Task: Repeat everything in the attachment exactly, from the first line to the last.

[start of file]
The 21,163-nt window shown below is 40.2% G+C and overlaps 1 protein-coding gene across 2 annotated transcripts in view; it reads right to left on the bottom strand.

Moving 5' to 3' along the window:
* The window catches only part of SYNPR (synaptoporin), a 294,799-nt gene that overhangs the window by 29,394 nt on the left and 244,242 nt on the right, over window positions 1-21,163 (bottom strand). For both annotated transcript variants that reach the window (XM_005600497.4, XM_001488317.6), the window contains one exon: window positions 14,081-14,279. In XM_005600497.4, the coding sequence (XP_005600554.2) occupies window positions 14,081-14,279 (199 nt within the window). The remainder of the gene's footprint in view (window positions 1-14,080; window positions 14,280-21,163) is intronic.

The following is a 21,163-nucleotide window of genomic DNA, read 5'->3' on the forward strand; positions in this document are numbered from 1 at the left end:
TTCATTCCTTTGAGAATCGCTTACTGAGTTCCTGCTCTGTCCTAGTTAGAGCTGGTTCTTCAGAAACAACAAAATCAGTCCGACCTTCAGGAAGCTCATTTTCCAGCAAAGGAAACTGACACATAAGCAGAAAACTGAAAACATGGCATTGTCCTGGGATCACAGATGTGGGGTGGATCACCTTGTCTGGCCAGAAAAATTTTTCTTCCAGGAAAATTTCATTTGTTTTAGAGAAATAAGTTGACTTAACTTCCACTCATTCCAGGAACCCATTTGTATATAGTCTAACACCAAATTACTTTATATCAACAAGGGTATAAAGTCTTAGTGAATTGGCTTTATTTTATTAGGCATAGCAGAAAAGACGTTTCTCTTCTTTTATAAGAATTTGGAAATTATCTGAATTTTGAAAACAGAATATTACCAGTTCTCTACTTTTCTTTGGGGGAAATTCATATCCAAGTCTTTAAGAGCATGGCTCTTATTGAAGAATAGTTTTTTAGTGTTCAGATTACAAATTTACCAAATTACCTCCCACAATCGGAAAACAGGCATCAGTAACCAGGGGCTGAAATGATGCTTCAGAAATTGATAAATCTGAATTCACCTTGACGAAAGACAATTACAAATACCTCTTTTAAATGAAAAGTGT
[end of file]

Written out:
The 21,163-nt window shown below is 40.2% G+C and overlaps 1 protein-coding gene across 2 annotated transcripts in view; it reads right to left on the bottom strand.

Moving 5' to 3' along the window:
* The window catches only part of SYNPR (synaptoporin), a 294,799-nt gene that overhangs the window by 29,394 nt on the left and 244,242 nt on the right, over window positions 1-21,163 (bottom strand). For both annotated transcript variants that reach the window (XM_005600497.4, XM_001488317.6), the window contains one exon: window positions 14,081-14,279. In XM_005600497.4, the coding sequence (XP_005600554.2) occupies window positions 14,081-14,279 (199 nt within the window). The remainder of the gene's footprint in view (window positions 1-14,080; window positions 14,280-21,163) is intronic.

The following is a 21,163-nucleotide window of genomic DNA, read 5'->3' on the forward strand; positions in this document are numbered from 1 at the left end:
TTCATTCCTTTGAGAATCGCTTACTGAGTTCCTGCTCTGTCCTAGTTAGAGCTGGTTCTTCAGAAACAACAAAATCAGTCCGACCTTCAGGAAGCTCATTTTCCAGCAAAGGAAACTGACACATAAGCAGAAAACTGAAAACATGGCATTGTCCTGGGATCACAGATGTGGGGTGGATCACCTTGTCTGGCCAGAAAAATTTTTCTTCCAGGAAAATTTCATTTGTTTTAGAGAAATAAGTTGACTTAACTTCCACTCATTCCAGGAACCCATTTGTATATAGTCTAACACCAAATTACTTTATATCAACAAGGGTATAAAGTCTTAGTGAATTGGCTTTATTTTATTAGGCATAGCAGAAAAGACGTTTCTCTTCTTTTATAAGAATTTGGAAATTATCTGAATTTTGAAAACAGAATATTACCAGTTCTCTACTTTTCTTTGGGGGAAATTCATATCCAAGTCTTTAAGAGCATGGCTCTTATTGAAGAATAGTTTTTTAGTGTTCAGATTACAAATTTACCAAATTACCTCCCACAATCGGAAAACAGGCATCAGTAACCAGGGGCTGAAATGATGCTTCAGAAATTGATAAATCTGAATTCACCTTGACGAAAGACAATTACAAATACCTCTTTTAAATGAAAAGTGT